Foremost Formation

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Foremost Formation
Stratigraphic range: Campanian, 78.5–77.5 Ma
Foremost Fm 1.jpg
Outcrops of the Foremost Formation (basal sandstone and MacKay coal zone) along the Milk River at Writing-On-Stone Provincial Park.
Type Geological formation
Unit of Belly River Group (Judith River Group)
Underlies Oldman Formation
Overlies Pakowki Formation
Thickness up to 170 metres (560 ft)
Lithology
Primary Sandstone, siltstone, mudstone
Other Shale, coal
Location
Region  Alberta
Country  Canada
Type section
Named for Foremost, Alberta[1]
Named by D.B. Dowling, 1915[2]

The Foremost Formation is a stratigraphic unit of Late Cretaceous (Campanian) age that underlies much of southern Alberta, Canada. It was named for outcrops in Chin Coulee near the town of Foremost[1] and is known primarily for its dinosaur remains and other fossils.[3]

Geology[edit]

The basal sandstone of the Foremost Formation beside the Milk River at Writing-On-Stone Provincial Park.

The Foremost Formation is the basal unit of the Belly River Group (called the Judith River Group in the Unites States). It gradationally overlies the marine shales of the Pakowki Formation. It consists of sediments that were eroded from the mountains to the west and carried northeastward by river systems, where they gradually prograded into the Western Interior Seaway.[4]

The bottom of the formation typically consists of a basal sandstone unit overlain by the interbedded coal seams, carbonaceous shales and mudstones of the Mackay coal zone. The center portion consists of interbedded sandstones, siltstones and mudstones, with minor carbonaceous shales. At the top are the interbedded coal seams, carbonaceous shales and mudstones of the Taber coal zone.[1][4] The basal sandstones, which are commonly referred to as the Basal Belly River Sand, are a significant hydrocarbon reservoir in some parts of Alberta.[5]

The Foremost Formation outcrops along the Milk, Oldman and Bow Rivers. It is about 168 metres (550 ft) thick near Lethbridge,[1]107 metres (350 ft) thick near Medicine Hat,[1] and 170 metres (560 ft) thick at Dinosaur Provincial Park.[4]

Paleobiota[edit]

Invertebrates[edit]

A variety of insects preserved in amber such as Haidoterminus have been recovered from the Foremost Formation at a site near Grassy Lake, Alberta.[6] The formation also includes a variety of freshwater, brackish water and marine molluscs such as Ostrea and Corbula.[1]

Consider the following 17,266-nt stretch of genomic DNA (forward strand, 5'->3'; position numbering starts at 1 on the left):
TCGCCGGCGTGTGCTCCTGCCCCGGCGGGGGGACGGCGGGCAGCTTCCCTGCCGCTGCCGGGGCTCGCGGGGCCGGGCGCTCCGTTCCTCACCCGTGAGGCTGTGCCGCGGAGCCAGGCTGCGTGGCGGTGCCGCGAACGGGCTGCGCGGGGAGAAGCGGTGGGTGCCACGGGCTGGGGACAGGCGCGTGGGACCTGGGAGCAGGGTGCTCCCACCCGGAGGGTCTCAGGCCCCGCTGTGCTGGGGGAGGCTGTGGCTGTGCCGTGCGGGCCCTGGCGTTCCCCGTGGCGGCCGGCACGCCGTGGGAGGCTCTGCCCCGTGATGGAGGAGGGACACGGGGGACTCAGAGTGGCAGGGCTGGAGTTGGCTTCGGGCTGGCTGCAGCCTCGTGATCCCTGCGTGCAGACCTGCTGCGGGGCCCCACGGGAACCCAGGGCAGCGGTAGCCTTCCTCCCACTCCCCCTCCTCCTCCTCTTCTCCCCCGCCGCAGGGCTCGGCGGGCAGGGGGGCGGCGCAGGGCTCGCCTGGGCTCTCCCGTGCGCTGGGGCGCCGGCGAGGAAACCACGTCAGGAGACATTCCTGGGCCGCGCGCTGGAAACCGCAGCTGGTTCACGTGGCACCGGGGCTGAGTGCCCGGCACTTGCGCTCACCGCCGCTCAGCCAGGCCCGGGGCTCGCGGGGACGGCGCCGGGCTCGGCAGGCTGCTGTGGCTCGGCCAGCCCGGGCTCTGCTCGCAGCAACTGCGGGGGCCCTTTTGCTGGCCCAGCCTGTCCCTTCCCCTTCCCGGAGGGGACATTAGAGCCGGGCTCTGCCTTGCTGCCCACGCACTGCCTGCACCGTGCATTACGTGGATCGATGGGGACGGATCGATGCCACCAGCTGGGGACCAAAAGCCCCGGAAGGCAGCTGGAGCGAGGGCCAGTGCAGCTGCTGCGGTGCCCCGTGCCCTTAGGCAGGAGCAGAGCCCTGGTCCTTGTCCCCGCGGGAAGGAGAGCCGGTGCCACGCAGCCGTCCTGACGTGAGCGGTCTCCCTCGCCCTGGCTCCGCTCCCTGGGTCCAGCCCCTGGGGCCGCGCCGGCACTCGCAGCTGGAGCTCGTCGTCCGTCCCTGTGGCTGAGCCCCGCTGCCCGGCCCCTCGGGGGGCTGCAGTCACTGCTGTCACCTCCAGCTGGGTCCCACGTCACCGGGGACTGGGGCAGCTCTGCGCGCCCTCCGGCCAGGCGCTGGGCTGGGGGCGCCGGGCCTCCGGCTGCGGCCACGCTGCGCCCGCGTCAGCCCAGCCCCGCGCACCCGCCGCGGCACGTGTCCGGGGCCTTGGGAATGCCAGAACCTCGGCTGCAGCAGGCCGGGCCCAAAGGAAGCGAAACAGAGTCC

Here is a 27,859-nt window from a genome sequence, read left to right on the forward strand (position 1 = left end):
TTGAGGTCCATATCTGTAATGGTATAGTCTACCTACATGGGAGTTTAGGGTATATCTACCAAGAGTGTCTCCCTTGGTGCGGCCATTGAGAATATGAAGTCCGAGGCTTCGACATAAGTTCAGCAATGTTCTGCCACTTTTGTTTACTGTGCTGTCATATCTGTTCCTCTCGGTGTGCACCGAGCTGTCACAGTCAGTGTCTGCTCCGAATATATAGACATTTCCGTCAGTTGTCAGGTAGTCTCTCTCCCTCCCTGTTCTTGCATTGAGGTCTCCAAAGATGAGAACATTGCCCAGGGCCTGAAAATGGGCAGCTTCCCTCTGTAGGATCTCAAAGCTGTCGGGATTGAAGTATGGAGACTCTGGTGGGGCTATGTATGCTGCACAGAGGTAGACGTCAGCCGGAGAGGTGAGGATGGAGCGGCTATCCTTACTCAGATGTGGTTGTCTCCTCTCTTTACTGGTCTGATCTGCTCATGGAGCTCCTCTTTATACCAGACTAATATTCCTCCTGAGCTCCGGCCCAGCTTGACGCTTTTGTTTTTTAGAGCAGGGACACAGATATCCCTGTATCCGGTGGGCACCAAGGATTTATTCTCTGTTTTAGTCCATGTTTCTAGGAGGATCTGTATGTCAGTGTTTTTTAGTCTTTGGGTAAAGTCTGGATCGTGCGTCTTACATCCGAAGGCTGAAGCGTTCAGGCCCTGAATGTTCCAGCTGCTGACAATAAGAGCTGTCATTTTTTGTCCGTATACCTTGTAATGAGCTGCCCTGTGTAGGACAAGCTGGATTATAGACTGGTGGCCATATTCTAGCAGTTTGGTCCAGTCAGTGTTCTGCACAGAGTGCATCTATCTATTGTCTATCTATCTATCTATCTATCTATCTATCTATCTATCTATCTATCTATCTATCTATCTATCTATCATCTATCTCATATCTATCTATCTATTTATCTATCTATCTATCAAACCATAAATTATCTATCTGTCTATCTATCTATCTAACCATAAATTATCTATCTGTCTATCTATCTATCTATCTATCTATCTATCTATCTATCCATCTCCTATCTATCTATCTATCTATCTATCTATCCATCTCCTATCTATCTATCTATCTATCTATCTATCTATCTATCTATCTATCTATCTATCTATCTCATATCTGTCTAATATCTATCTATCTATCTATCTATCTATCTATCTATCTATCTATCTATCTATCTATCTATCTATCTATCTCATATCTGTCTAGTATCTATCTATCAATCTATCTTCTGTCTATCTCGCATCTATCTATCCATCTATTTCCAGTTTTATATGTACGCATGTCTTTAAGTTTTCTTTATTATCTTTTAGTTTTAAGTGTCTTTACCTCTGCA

Dinosaurs[edit]

The Foremost Formation has produced a lower diversity of documented dinosaurs than other Late Cretaceous units in the region like the Dinosaur Park Formation, Horseshoe Canyon Formation, and Scollard Formation.[7] This is primarily due to their lower total fossil quantity and neglect from collectors who are hindered by the isolation and scarcity of well-exposed outcrops.[8] The fossils are primarily isolated teeth recovered from vertebrate microfossil sites.[9]

Color key
Taxon Reclassified taxon Taxon falsely reported as present Dubious taxon or junior synonym Ichnotaxon Ootaxon Morphotaxon
Notes
Uncertain or tentative taxa are in small text; crossed out taxa are discredited.
Dinosaurs reported from the Foremost Formation
Genus Species Location Stratigraphic position Material Description Images

Aublysodon[3]

Indeterminate[3]

Colepiocephale

C. lambei

Dromaeosaurus[3]

Indeterminate[3]

Hesperornis[3]

H. regalis[10]

Paronychodon[3]

Indeterminate[3]

Richardoestesia[3]

Indeterminate[3]

Saurornitholestes[3]

Indeterminate[3]

Stegoceras[3]

Indeterminate[3]

Xenoceratops

X. foremostensis

See also[edit]

Footnotes[edit]

  1. ^ a b c d e f Glass, D.J. (editor) 1997. Lexicon of Canadian Stratigraphy, vol. 4, Western Canada including eastern British Columbia, Alberta, Saskatchewan and southern Manitoba. Canadian Society of Petroleum Geologists, Calgary; 1423 p. on CD. ISBN 0-920230-23-7.
  2. ^ Dowling, D.B. 1915. Southern Alberta. Geological Survey of Canada, Summary Report 1914, Part L, p. 43-51.
  3. ^ a b c d e f g h i j k l m n Weishampel, David B; et al. (2004). "Dinosaur distribution (Late Cretaceous, North America)." In: Weishampel, David B.; Dodson, Peter; and Osmólska, Halszka (eds.): The Dinosauria, 2nd, Berkeley: University of California Press, pp. 574-588. ISBN 0-520-24209-2.
  4. ^ a b c Eberth, D.A. 2005. The geology. In: Currie, P.J. and Koppelhus, E.B. (eds), Dinosaur Provincial Park: A Spectacular Ancient Ecosystem Revealed. Indiana University Press, Bloomington and Indianapolis, p. 54-82. ISBN 0-253-34595-2.
  5. ^ Mossop, G.D. and Shetsen, I., (compilers), Canadian Society of Petroleum Geologists (1994). "The Geological Atlas of the Western Canada Sedimentary Basin, Chapter 24: Upper Cretaceous and Tertiary strata of the Western Canada Sedimentary Basin". Retrieved 2013-08-01. 
  6. ^ McKellar, R. C.; Glasier, J. R. N.; Engel, M. S. (2013). "A new trap-jawed ant (Hymenoptera: Formicidae: Haidomyrmecini) from Canadian Late Cretaceous amber". Canadian Entomologist. 145: 454–465. doi:10.4039/tce.2013.23. 
  7. ^ "Introduction," Ryan and Russel (2001); pages 279-281.
  8. ^ "Introduction," Ryan and Russel (2001); page 281.
  9. ^ " The vertebrate record of the Foremost Formation is best represented by vertebrate microfossil localities. " (Southern Alberta Dinosaur Research Group: Foremost Formation).
  10. ^ Listed as "Hesperornis cf. regalis in Weishampel et al."

References[edit]

  • Ryan, M. J.; Russell, A. P. (2001). "Dinosaurs of Alberta (exclusive of Aves)". In Tanke, D. H.; Carpenter, K. Mesozoic Vertebrate Life. Indiana University Press. pp. 279–297. ISBN 0253339073.